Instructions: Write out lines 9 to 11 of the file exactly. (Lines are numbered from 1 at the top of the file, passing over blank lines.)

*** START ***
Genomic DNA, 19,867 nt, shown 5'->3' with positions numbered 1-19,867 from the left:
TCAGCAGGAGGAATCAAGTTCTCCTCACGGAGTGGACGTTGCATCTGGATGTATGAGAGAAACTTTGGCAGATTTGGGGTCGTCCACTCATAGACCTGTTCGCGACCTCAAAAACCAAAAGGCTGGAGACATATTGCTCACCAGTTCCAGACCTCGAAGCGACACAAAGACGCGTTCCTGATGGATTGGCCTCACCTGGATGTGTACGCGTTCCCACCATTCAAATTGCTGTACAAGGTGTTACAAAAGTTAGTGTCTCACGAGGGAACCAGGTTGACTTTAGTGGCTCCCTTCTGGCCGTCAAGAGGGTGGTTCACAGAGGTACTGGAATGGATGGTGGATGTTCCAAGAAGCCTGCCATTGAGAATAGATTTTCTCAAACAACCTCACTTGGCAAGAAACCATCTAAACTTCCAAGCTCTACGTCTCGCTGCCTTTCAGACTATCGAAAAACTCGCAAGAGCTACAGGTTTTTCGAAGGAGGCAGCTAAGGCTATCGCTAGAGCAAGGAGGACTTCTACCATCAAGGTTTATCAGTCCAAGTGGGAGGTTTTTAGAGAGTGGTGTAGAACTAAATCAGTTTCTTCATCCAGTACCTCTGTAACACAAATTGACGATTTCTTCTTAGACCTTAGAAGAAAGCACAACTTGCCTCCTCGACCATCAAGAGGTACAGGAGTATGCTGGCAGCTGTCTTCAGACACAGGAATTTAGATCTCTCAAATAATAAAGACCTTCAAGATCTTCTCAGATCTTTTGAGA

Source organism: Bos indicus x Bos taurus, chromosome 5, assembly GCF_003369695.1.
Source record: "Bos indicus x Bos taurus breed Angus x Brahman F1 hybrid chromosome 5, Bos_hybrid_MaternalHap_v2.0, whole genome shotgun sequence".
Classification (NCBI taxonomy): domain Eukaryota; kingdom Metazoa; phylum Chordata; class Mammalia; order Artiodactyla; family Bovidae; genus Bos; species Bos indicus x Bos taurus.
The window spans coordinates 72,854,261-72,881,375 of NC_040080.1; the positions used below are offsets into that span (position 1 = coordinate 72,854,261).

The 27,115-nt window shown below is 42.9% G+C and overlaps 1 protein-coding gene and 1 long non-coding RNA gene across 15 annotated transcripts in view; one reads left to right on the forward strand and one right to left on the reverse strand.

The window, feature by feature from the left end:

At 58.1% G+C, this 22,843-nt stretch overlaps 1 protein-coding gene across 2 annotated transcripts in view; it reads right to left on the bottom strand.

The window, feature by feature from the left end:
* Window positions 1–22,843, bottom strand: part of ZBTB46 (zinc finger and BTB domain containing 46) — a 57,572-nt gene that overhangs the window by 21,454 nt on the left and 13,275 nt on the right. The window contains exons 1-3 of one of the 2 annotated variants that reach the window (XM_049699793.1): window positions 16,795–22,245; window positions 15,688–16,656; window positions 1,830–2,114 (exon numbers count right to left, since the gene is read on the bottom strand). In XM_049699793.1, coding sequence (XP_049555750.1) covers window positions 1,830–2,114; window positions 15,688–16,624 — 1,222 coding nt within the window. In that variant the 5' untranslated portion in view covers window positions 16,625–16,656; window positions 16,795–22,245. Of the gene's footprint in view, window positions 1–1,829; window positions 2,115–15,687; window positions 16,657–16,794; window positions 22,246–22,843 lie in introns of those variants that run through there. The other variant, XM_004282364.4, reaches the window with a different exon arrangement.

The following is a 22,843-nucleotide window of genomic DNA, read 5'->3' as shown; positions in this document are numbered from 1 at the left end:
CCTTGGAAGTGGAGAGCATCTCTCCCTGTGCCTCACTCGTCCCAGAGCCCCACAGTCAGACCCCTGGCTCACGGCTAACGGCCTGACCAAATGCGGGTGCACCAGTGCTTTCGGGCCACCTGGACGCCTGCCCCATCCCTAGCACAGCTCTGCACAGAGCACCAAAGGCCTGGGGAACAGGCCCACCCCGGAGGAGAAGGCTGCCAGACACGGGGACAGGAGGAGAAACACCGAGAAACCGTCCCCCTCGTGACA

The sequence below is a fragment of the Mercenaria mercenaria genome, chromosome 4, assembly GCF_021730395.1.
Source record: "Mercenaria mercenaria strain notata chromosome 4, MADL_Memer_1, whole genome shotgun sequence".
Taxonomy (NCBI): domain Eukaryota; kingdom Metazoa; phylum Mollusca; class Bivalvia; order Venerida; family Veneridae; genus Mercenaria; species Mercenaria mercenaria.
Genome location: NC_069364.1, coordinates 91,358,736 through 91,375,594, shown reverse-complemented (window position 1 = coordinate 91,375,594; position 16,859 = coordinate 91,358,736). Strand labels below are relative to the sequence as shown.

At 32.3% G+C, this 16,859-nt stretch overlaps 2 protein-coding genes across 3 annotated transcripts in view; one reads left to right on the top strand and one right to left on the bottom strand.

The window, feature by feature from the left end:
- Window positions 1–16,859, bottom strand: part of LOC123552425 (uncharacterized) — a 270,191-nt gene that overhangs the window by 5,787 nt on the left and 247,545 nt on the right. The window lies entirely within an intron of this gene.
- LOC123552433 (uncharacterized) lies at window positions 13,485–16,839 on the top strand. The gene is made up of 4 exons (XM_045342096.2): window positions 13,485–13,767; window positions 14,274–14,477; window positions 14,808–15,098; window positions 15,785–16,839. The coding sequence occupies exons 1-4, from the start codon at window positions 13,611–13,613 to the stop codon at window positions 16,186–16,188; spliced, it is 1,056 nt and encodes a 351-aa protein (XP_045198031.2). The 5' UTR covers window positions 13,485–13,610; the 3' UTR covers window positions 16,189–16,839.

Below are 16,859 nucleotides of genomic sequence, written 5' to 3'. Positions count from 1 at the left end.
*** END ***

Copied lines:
At 58.1% G+C, this 22,843-nt stretch overlaps 1 protein-coding gene across 2 annotated transcripts in view; it reads right to left on the bottom strand.

The window, feature by feature from the left end:
* Window positions 1–22,843, bottom strand: part of ZBTB46 (zinc finger and BTB domain containing 46) — a 57,572-nt gene that overhangs the window by 21,454 nt on the left and 13,275 nt on the right. The window contains exons 1-3 of one of the 2 annotated variants that reach the window (XM_049699793.1): window positions 16,795–22,245; window positions 15,688–16,656; window positions 1,830–2,114 (exon numbers count right to left, since the gene is read on the bottom strand). In XM_049699793.1, coding sequence (XP_049555750.1) covers window positions 1,830–2,114; window positions 15,688–16,624 — 1,222 coding nt within the window. In that variant the 5' untranslated portion in view covers window positions 16,625–16,656; window positions 16,795–22,245. Of the gene's footprint in view, window positions 1–1,829; window positions 2,115–15,687; window positions 16,657–16,794; window positions 22,246–22,843 lie in introns of those variants that run through there. The other variant, XM_004282364.4, reaches the window with a different exon arrangement.